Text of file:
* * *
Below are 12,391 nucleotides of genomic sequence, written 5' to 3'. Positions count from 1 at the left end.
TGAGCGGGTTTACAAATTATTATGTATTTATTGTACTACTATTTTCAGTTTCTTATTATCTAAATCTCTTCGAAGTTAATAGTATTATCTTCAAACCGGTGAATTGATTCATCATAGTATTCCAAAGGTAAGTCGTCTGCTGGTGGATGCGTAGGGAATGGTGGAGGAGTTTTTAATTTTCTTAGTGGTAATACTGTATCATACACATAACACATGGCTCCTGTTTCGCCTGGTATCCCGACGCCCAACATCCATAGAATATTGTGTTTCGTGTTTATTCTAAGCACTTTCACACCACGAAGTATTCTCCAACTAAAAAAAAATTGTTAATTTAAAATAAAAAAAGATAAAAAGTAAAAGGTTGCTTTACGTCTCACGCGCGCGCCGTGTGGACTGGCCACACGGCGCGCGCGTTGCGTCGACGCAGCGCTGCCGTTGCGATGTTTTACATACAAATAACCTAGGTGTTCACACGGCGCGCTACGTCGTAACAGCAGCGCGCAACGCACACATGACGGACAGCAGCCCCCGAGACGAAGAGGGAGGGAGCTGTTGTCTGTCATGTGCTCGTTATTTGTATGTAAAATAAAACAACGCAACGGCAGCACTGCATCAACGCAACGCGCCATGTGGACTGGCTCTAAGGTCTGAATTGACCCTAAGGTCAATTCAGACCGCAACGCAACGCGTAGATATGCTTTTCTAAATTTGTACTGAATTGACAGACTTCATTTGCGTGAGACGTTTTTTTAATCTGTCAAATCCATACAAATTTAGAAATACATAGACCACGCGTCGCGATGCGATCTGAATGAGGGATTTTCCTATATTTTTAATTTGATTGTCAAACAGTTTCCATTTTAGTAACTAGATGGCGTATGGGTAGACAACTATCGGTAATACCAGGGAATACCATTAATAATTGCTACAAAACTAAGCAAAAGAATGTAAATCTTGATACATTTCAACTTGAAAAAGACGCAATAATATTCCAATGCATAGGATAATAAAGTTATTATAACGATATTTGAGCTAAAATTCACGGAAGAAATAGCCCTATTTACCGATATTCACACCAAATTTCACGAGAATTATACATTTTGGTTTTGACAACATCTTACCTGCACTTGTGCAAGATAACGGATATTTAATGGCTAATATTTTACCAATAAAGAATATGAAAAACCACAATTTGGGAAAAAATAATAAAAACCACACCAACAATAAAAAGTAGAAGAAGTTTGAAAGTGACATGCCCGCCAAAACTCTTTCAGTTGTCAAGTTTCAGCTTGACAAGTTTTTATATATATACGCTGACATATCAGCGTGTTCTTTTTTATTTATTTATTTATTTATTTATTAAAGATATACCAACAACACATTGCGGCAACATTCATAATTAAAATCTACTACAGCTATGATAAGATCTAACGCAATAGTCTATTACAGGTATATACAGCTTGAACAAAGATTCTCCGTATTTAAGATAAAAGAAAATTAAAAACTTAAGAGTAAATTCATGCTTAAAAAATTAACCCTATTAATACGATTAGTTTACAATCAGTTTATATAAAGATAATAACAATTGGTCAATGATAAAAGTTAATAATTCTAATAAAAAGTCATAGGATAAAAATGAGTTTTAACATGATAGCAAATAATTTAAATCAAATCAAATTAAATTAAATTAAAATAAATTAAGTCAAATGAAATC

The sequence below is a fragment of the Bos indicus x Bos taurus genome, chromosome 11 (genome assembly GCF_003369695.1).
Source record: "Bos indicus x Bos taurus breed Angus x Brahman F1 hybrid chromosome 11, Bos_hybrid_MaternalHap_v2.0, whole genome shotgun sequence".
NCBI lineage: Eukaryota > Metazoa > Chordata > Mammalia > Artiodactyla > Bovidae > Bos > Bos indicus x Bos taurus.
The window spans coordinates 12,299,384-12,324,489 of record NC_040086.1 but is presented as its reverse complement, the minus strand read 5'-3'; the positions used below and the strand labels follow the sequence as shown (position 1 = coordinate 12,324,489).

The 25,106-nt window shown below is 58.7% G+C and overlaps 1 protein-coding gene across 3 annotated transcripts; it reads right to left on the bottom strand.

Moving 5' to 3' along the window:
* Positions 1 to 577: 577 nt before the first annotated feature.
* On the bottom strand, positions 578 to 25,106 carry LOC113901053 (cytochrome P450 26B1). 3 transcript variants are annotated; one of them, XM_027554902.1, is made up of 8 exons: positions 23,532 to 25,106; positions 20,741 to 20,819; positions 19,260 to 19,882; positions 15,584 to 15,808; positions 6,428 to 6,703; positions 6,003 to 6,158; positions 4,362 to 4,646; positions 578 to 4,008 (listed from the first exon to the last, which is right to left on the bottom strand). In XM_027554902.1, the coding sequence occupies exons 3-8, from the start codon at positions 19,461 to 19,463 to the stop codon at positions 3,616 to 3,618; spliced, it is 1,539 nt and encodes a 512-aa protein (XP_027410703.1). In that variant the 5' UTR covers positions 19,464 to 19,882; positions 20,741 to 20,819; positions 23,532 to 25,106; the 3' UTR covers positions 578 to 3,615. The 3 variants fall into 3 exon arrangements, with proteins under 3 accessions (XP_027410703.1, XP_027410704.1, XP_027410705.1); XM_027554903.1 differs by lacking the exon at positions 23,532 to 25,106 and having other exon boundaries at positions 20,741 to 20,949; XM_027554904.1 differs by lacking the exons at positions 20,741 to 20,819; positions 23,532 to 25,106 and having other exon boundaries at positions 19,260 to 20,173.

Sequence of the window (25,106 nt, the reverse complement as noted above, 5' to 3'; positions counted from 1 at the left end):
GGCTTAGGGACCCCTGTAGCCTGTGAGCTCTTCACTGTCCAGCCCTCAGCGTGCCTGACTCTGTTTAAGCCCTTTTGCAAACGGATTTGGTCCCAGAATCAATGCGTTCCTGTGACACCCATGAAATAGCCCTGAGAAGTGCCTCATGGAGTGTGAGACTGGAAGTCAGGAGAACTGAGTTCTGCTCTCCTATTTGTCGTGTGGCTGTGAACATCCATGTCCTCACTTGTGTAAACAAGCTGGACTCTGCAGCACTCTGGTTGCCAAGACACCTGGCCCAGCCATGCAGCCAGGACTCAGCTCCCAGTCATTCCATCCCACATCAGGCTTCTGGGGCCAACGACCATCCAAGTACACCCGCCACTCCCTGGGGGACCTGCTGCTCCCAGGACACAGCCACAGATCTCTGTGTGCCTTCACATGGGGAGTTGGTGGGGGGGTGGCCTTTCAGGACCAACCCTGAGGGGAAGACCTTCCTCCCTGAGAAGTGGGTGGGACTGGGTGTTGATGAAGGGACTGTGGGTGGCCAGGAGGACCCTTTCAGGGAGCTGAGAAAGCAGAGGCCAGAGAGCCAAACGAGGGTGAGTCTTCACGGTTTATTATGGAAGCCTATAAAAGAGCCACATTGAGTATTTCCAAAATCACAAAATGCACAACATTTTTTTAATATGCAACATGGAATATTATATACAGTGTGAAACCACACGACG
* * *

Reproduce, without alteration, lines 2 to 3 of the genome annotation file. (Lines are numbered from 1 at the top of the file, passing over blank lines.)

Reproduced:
TGAGCGGGTTTACAAATTATTATGTATTTATTGTACTACTATTTTCAGTTTCTTATTATCTAAATCTCTTCGAAGTTAATAGTATTATCTTCAAACCGGTGAATTGATTCATCATAGTATTCCAAAGGTAAGTCGTCTGCTGGTGGATGCGTAGGGAATGGTGGAGGAGTTTTTAATTTTCTTAGTGGTAATACTGTATCATACACATAACACATGGCTCCTGTTTCGCCTGGTATCCCGACGCCCAACATCCATAGAATATTGTGTTTCGTGTTTATTCTAAGCACTTTCACACCACGAAGTATTCTCCAACTAAAAAAAAATTGTTAATTTAAAATAAAAAAAGATAAAAAGTAAAAGGTTGCTTTACGTCTCACGCGCGCGCCGTGTGGACTGGCCACACGGCGCGCGCGTTGCGTCGACGCAGCGCTGCCGTTGCGATGTTTTACATACAAATAACCTAGGTGTTCACACGGCGCGCTACGTCGTAACAGCAGCGCGCAACGCACACATGACGGACAGCAGCCCCCGAGACGAAGAGGGAGGGAGCTGTTGTCTGTCATGTGCTCGTTATTTGTATGTAAAATAAAACAACGCAACGGCAGCACTGCATCAACGCAACGCGCCATGTGGACTGGCTCTAAGGTCTGAATTGACCCTAAGGTCAATTCAGACCGCAACGCAACGCGTAGATATGCTTTTCTAAATTTGTACTGAATTGACAGACTTCATTTGCGTGAGACGTTTTTTTAATCTGTCAAATCCATACAAATTTAGAAATACATAGACCACGCGTCGCGATGCGATCTGAATGAGGGATTTTCCTATATTTTTAATTTGATTGTCAAACAGTTTCCATTTTAGTAACTAGATGGCGTATGGGTAGACAACTATCGGTAATACCAGGGAATACCATTAATAATTGCTACAAAACTAAGCAAAAGAATGTAAATCTTGATACATTTCAACTTGAAAAAGACGCAATAATATTCCAATGCATAGGATAATAAAGTTATTATAACGATATTTGAGCTAAAATTCACGGAAGAAATAGCCCTATTTACCGATATTCACACCAAATTTCACGAGAATTATACATTTTGGTTTTGACAACATCTTACCTGCACTTGTGCAAGATAACGGATATTTAATGGCTAATATTTTACCAATAAAGAATATGAAAAACCACAATTTGGGAAAAAATAATAAAAACCACACCAACAATAAAAAGTAGAAGAAGTTTGAAAGTGACATGCCCGCCAAAACTCTTTCAGTTGTCAAGTTTCAGCTTGACAAGTTTTTATATATATACGCTGACATATCAGCGTGTTCTTTTTTATTTATTTATTTATTTATTTATTAAAGATATACCAACAACACATTGCGGCAACATTCATAATTAAAATCTACTACAGCTATGATAAGATCTAACGCAATAGTCTATTACAGGTATATACAGCTTGAACAAAGATTCTCCGTATTTAAGATAAAAGAAAATTAAAAACTTAAGAGTAAATTCATGCTTAAAAAATTAACCCTATTAATACGATTAGTTTACAATCAGTTTATATAAAGATAATAACAATTGGTCAATGATAAAAGTTAATAATTCTAATAAAAAGTCATAGGATAAAAATGAGTTTTAACATGATAGCAAATAATTTAAATCAAATCAAATTAAATTAAATTAAAATAAATTAAGTCAAATGAAATC

The sequence below is a fragment of the Bos indicus x Bos taurus genome, chromosome 11 (genome assembly GCF_003369695.1).